Guitars, tits and monsters. Now that we have your attention...
Two of the three (Stacey Nelkin's breasts popping ever-so-briefly in a clumsy sex scene nobody buys into) appear in the crap classic "Halloween III: Season of the Witch". John 5 hangs with Rob Zombie (in the past, Marilyn Manson), so guitars, tits and monsters are the habitat he absorbs. Of course, John 5 scored Zombie's film "The Lords of Salem", so he's more than acclimated. He projects this subculture with an emphasis upon broad music variations amidst fleeting drive-in schlock samples on his (along with his CREATURES mates Ian Ross and Rodger Carter) new instrumental album, "Season of the Witch".
Given that John 5 has played with everyone from David Lee Roth to Meat Loaf to Paul Stanley to RED SQUARE BLACK to LYNYRD SKYNYRD, "Season of the Witch" doesn't nestle somewhere between Mike Oldfield, Nick Cave and THE CRAMPS, as might be suggested. Despite his metal-glammed Crypt Keeper facade onstage, John 5 is a sophisticated guitar player, thus be prepared for more than implied by the title here. A lot on this album is fun, some of it brainy, most of it delectable guitar goo, but if you're looking for a breakneck ghoul's night out, well, NEKROMANTIX is probably your better choice.
"Black Grass Plague" bangs and twangs (twang becoming the modus operandi on the country-fried "Behind the Nut Love") as John 5 scales atop a clubbing tempo and twisting bass lines, dropping a zanier metal hoedown than even SNOT could conjure up. For nearly six minutes, "Guitars Tits and Monsters" grinds along with gnarly bass guiding John 5 through funk and boogie melodies. If the Allmans collided with KING's X, THE AVERAGE WHITE BAND and a standby fusion trio, that might be a comparable sound. "Guitars Tits and Monsters" doesn't freewheel as much as it jumps from one mode to another with John 5" jamming, slamming and showing off how much of his repertoire he can get away with in one sitting—including a "Peter Gunn" drop along the way.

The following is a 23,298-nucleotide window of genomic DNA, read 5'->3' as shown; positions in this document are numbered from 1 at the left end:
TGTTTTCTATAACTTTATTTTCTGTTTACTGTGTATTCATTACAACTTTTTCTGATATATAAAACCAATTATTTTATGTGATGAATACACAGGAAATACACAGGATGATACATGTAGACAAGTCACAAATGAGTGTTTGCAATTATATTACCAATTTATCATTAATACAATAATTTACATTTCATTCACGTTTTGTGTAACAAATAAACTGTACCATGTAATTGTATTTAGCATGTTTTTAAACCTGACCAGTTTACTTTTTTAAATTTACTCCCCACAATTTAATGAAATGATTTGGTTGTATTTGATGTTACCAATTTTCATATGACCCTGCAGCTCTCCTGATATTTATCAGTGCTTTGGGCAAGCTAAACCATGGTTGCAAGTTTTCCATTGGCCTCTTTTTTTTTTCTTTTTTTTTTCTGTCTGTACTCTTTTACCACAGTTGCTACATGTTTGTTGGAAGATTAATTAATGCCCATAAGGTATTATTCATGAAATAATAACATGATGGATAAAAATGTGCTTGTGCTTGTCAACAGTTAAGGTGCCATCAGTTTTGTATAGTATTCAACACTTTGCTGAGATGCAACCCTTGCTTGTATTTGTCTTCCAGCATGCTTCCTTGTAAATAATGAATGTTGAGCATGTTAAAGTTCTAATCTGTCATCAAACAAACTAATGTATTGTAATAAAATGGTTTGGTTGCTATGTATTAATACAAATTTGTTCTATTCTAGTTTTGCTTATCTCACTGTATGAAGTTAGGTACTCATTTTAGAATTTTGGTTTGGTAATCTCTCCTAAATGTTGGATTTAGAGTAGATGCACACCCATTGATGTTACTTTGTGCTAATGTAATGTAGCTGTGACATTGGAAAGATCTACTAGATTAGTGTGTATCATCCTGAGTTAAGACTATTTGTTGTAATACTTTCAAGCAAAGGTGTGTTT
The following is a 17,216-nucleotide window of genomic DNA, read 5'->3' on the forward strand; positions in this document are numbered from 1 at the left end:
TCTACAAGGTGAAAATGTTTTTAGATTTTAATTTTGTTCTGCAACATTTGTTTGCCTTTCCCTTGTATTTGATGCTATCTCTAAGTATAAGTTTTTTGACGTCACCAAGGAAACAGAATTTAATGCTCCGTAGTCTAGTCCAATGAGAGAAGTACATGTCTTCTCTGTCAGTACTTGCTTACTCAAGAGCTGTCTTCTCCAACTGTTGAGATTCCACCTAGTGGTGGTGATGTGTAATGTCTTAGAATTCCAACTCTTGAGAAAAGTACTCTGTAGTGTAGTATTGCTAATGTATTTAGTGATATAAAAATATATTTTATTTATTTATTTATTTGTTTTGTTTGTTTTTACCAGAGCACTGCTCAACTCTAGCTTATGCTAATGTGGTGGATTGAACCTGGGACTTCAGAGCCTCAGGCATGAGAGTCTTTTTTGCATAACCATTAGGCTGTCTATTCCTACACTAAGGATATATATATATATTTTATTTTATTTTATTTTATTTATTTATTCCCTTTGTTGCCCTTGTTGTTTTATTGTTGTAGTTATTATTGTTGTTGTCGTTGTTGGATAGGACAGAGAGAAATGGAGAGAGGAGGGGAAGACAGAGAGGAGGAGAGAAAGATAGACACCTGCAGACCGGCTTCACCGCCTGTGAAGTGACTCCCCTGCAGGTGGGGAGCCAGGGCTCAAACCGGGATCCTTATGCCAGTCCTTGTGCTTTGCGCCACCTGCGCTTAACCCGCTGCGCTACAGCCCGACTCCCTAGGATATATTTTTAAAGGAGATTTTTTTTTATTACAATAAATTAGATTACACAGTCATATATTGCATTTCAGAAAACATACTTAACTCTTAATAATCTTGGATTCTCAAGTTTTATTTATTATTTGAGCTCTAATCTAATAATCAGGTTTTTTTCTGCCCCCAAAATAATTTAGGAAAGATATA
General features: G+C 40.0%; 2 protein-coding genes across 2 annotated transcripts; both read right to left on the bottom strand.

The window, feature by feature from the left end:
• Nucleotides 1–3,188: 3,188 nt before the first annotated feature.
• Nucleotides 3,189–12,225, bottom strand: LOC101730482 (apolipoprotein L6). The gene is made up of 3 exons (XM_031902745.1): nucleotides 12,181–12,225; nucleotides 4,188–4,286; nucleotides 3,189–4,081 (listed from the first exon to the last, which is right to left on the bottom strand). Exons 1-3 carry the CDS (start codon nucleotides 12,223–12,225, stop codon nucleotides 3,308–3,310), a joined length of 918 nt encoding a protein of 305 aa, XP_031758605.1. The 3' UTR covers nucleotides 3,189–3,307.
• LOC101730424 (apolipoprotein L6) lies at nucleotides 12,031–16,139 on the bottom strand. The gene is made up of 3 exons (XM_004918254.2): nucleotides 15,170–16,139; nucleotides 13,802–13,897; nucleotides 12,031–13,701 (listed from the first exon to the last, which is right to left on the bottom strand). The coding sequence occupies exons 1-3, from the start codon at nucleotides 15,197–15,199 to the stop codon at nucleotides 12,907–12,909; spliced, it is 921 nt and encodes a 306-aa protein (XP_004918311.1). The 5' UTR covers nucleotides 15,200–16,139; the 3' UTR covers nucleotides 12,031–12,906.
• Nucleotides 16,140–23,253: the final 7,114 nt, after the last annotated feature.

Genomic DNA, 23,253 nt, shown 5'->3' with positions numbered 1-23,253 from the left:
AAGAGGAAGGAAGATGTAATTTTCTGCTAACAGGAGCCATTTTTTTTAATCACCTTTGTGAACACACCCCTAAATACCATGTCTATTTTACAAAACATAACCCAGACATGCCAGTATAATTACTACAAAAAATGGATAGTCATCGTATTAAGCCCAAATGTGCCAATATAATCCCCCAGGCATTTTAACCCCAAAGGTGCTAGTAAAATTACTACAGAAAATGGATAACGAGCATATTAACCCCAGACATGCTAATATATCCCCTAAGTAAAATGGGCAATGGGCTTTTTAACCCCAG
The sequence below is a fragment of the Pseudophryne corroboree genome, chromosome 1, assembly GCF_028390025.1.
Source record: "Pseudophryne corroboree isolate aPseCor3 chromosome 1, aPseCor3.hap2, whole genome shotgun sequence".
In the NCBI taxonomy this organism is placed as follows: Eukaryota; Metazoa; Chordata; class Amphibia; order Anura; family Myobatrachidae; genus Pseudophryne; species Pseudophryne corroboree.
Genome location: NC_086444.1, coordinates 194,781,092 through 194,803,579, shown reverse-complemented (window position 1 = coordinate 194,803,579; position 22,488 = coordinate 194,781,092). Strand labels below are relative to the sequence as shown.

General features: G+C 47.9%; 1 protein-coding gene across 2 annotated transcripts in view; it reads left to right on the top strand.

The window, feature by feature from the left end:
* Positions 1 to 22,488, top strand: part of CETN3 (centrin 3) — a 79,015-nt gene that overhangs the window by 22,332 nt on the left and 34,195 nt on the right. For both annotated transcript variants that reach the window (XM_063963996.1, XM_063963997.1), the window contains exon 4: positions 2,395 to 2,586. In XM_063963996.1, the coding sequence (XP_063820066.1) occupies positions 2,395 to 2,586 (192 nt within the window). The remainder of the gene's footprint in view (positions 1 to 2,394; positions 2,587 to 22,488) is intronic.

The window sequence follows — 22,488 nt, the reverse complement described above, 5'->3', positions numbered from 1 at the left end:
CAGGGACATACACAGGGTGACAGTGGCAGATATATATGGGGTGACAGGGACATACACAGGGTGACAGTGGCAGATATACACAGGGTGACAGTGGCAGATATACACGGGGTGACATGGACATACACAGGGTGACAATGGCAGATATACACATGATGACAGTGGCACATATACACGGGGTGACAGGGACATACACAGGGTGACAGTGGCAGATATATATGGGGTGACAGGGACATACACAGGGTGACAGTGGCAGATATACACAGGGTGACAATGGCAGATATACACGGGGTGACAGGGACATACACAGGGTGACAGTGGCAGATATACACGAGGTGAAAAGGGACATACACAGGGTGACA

The equally stuffed "Now Fear This" mingles funk, classical, huff rawk and prog as a constantly rolling vehicle for John 5 to riff and ultimately shred through. "Making Monsters" heavies up after an amusing B-film sample as John 5 rips and peals over his grumbly chords. Clever progressions keep "Making Monsters" fun as "Here's to the Crazy Ones" capitalizes on its momentum with driving rock measures goofed on by wacky jazz and prog swerves. Hang tight later for the country-jazz collision of "Hell Haw I.G.R.", awkward in concept, but it really works well.
Listen to "The Macabre" on headphones for its full effect as the circumventing fly buzzing gives you the jitters with engulfing synths and John 5's murmuring melody setting an unexpected calm for his gentle soloing atop. "DDD" thereafter is a one-man show, where John 5 impressively turns calliope melodies into shreds.
The shrill synth pierce escaping from "Ode to Jasper"'s quietude sets off this crashing penultimate meditation; while only the title track at the album's end feels like a true horror job, which John 5 holds for a grand finale. Here John 5 hurls some of the album fastest and screechiest chops, along with his heaviest tones.
WEDNESDAY 13 perhaps gets better mileage shoving his loud and bouncy horror party like a campy, ghoulish huckster. John 5 has the morbid stage presence and all the chops he needs, yet his suave instead of blunt approach on "Season of the Witch" is less of a fang bang and more of aSatriani-escorted walk to only the entrance of the cemetery for a precautious peek-through.